Zollicoffer owes police apology for his remarks

This Just In...

May 03, 2002|By DAN RODRICKS

MARTIN O'MALLEY, the tart-tongued mayor, doesn't seem to fully grasp why the average citizen -- and the average Baltimore police officer -- might feel outrage about the actions and words of his old law school chum, city solicitor Thurman Zollicoffer, so I'll try to explain. (I wish I could draw stick figures with this column, but it's hard to do on a keyboard.)

Zollicoffer, who took an oath as the city government's chief legal officer, got into a snarly thing Tuesday night with police officers as they were in the midst of arresting his 22-year-old nephew on drug charges. (The nephew is accused of selling some cocaine to undercover officers the day before.) The officers spotted Zollicoffer's nephew on the street and went with him to his mother's house. The officers secured the house and were waiting for detectives to arrive with a warrant so they could search it.

Zollicoffer, having received a teary phone call about this from his sister, yelled at the sergeant on the scene and demanded that he leave the house. The sergeant considered the phone call "hostile" and hung up.

But Zollicoffer showed up, all hot and bothered, challenged the legality of the police action and threatened the sergeant on the scene -- either by suggesting that he might lose his job (the sergeant's version of the story) or threatening to call for an internal affairs investigation of the arrest (Zollicoffer's version).

Zollicoffer, not taking a moment to realize the consequences of his actions and words, then insisted on calling the police commissioner from the scene. Ed Norris, the commissioner, found Zollicoffer "hot and agitated" and refused to discuss the matter on the phone. He believed, as any law enforcement professional would, such a discussion would be inappropriate.

Zollicoffer, who is black, referred to the police as "Gestapo" and made reference to the officers' race, which is white. That's the picture, as drawn by police, with little of it in dispute.

On its face, this sounds like an arrogant, quick-tempered guy trying to throw his weight -- and his law degree -- around at a time when police officers were attempting to do the potentially dangerous chore of arresting a man suspected of selling drugs in a city Martin O'Malley has vowed to free from the clutches of drug dealers.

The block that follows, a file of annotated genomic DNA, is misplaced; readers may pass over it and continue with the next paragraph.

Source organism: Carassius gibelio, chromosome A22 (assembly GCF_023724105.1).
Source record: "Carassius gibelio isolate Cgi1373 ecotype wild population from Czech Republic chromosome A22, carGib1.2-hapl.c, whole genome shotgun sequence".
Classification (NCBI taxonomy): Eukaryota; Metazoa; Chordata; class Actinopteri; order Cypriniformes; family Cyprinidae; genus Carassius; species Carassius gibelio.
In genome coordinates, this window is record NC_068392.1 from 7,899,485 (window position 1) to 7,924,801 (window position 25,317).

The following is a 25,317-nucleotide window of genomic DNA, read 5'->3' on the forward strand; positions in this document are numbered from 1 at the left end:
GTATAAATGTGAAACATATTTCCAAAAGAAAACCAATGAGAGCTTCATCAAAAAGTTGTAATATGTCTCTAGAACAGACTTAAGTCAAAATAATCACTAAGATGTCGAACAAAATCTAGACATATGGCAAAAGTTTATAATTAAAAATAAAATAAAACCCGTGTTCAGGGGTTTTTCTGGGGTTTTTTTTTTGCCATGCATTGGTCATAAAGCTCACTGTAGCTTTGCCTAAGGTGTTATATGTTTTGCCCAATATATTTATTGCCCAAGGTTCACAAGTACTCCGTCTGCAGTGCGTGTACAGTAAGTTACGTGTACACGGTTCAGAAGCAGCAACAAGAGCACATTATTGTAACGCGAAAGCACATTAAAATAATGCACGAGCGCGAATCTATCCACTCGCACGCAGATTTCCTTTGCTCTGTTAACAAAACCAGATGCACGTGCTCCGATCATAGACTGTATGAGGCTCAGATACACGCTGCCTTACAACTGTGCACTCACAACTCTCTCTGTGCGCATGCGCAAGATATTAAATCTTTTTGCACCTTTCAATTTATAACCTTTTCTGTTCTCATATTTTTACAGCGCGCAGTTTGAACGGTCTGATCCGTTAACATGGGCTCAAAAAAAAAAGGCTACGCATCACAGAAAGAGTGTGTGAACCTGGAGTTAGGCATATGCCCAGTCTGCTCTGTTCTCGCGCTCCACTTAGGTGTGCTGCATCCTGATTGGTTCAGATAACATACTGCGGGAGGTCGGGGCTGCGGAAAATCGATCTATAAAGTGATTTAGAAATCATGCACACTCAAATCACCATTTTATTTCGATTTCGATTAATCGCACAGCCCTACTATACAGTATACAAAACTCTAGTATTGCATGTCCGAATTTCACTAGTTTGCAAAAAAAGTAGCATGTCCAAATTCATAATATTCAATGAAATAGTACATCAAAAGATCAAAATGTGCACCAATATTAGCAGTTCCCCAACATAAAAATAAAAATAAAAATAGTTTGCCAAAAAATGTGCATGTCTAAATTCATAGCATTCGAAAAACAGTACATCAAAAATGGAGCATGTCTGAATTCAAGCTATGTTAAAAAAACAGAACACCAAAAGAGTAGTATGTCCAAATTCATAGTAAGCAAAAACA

Nothing has happened to Zollicoffer as a consequence of this. Zollicoffer issued a general apology through the mayor's press spokesman.

How did the crime-fighting mayor react to this affront to police officers? He gave Thurman Zollicoffer his full support.

They're old friends and kindred spirits, see, and the mayor says Zollicoffer was just having a bad moment. He called it an "aberration."

"It's not a good thing. It's a very regrettable thing," the mayor said.

This mayor understands what it's like to fly off the handle. He is practiced in the art of the sarcastic, sometimes profane attack, which too many of his fans mistake for brass, daring and political calculation.

So, in his mind, Zollicoffer just got a little carried away -- it was a family matter, after all -- and said things in the heat of the moment he shouldn't have.

We've heard that in-the-heat-of-the-moment defense before. It deserves to be weighed in making compassionate judgments about a man.

But this is also true: Utterances made in heat often reveal something that lies within a person's psyche and belief systems. Utterances made in heat have ended the careers of a lot of otherwise well-meaning people.

O'Malley didn't seem at all troubled by Zollicoffer's race-tinged utterances to the police Tuesday night.

He gave his buddy a pass.

But can you imagine the hotheaded big brothers and uncles of guys arrested on drug charges doing what Zollicoffer did -- yelling, threatening and calling the cops "Gestapo" -- and getting a pass?

Lesser hotheads -- hotheads of no rank and cheaper suits -- would have been arrested for interfering with police.

Here's the other thing.

Zollicoffer is the city's lawyer. His office would be called upon to defend city police officers against, say, racial discrimination lawsuits. How does he defend them when he's betrayed a view of them as Nazi-like secret polizei, underhanded and treacherous? If he feels this way about white cops he should have told Martin O'Malley before agreeing to serve as city solicitor. If he doesn't -- if what came out of his mouth Tuesday night truly reflected nothing more than an avuncular instinct to protect kin -- then he should say so and apologize directly to the cops who were on the scene trying to do the job the mayor asked them to do.

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